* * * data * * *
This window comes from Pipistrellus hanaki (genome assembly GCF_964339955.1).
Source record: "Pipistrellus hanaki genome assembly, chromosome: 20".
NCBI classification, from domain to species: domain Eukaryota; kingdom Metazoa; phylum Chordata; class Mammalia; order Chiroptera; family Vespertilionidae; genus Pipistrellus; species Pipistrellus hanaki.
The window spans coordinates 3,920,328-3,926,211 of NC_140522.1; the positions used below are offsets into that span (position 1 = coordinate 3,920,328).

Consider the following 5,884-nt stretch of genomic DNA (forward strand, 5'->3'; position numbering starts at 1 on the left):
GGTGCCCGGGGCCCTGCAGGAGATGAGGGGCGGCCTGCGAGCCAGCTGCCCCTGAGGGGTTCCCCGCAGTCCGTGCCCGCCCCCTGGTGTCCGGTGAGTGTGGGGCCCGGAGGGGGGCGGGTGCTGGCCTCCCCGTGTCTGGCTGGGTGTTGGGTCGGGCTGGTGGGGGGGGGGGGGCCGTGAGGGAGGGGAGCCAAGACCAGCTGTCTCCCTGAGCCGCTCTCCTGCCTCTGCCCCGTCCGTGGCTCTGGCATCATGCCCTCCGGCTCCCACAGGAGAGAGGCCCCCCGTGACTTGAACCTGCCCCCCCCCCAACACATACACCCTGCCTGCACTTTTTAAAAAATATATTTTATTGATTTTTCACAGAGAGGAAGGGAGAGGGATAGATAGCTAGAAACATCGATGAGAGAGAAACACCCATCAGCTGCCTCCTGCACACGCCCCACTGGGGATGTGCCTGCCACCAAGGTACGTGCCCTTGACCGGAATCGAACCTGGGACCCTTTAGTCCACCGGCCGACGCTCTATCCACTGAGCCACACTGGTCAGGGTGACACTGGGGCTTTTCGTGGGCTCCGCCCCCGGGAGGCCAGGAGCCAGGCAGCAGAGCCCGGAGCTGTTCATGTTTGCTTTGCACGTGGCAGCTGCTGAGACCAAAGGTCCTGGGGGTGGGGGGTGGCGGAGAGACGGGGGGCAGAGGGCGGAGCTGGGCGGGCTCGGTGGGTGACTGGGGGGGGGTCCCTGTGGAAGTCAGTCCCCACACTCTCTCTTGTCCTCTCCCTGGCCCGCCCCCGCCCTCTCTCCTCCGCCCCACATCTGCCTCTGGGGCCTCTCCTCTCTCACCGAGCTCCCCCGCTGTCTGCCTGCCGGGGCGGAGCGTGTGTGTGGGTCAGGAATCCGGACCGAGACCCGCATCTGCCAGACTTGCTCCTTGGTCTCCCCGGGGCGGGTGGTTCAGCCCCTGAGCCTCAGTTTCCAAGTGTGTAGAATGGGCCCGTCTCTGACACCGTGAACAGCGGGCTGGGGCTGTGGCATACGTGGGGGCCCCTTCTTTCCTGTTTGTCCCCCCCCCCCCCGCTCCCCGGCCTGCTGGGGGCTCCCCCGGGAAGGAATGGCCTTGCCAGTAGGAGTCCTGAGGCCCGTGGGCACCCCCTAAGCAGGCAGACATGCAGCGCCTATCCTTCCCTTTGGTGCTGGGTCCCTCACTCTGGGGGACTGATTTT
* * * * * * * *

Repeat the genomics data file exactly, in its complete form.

This window comes from Pipistrellus hanaki (genome assembly GCF_964339955.1).
Source record: "Pipistrellus hanaki genome assembly, chromosome: 20".
NCBI classification, from domain to species: domain Eukaryota; kingdom Metazoa; phylum Chordata; class Mammalia; order Chiroptera; family Vespertilionidae; genus Pipistrellus; species Pipistrellus hanaki.
The window spans coordinates 3,920,328-3,926,211 of NC_140522.1; the positions used below are offsets into that span (position 1 = coordinate 3,920,328).

Consider the following 5,884-nt stretch of genomic DNA (forward strand, 5'->3'; position numbering starts at 1 on the left):
GGTGCCCGGGGCCCTGCAGGAGATGAGGGGCGGCCTGCGAGCCAGCTGCCCCTGAGGGGTTCCCCGCAGTCCGTGCCCGCCCCCTGGTGTCCGGTGAGTGTGGGGCCCGGAGGGGGGCGGGTGCTGGCCTCCCCGTGTCTGGCTGGGTGTTGGGTCGGGCTGGTGGGGGGGGGGGGGCCGTGAGGGAGGGGAGCCAAGACCAGCTGTCTCCCTGAGCCGCTCTCCTGCCTCTGCCCCGTCCGTGGCTCTGGCATCATGCCCTCCGGCTCCCACAGGAGAGAGGCCCCCCGTGACTTGAACCTGCCCCCCCCCCAACACATACACCCTGCCTGCACTTTTTAAAAAATATATTTTATTGATTTTTCACAGAGAGGAAGGGAGAGGGATAGATAGCTAGAAACATCGATGAGAGAGAAACACCCATCAGCTGCCTCCTGCACACGCCCCACTGGGGATGTGCCTGCCACCAAGGTACGTGCCCTTGACCGGAATCGAACCTGGGACCCTTTAGTCCACCGGCCGACGCTCTATCCACTGAGCCACACTGGTCAGGGTGACACTGGGGCTTTTCGTGGGCTCCGCCCCCGGGAGGCCAGGAGCCAGGCAGCAGAGCCCGGAGCTGTTCATGTTTGCTTTGCACGTGGCAGCTGCTGAGACCAAAGGTCCTGGGGGTGGGGGGTGGCGGAGAGACGGGGGGCAGAGGGCGGAGCTGGGCGGGCTCGGTGGGTGACTGGGGGGGGGTCCCTGTGGAAGTCAGTCCCCACACTCTCTCTTGTCCTCTCCCTGGCCCGCCCCCGCCCTCTCTCCTCCGCCCCACATCTGCCTCTGGGGCCTCTCCTCTCTCACCGAGCTCCCCCGCTGTCTGCCTGCCGGGGCGGAGCGTGTGTGTGGGTCAGGAATCCGGACCGAGACCCGCATCTGCCAGACTTGCTCCTTGGTCTCCCCGGGGCGGGTGGTTCAGCCCCTGAGCCTCAGTTTCCAAGTGTGTAGAATGGGCCCGTCTCTGACACCGTGAACAGCGGGCTGGGGCTGTGGCATACGTGGGGGCCCCTTCTTTCCTGTTTGTCCCCCCCCCCCCCGCTCCCCGGCCTGCTGGGGGCTCCCCCGGGAAGGAATGGCCTTGCCAGTAGGAGTCCTGAGGCCCGTGGGCACCCCCTAAGCAGGCAGACATGCAGCGCCTATCCTTCCCTTTGGTGCTGGGTCCCTCACTCTGGGGGACTGATTTT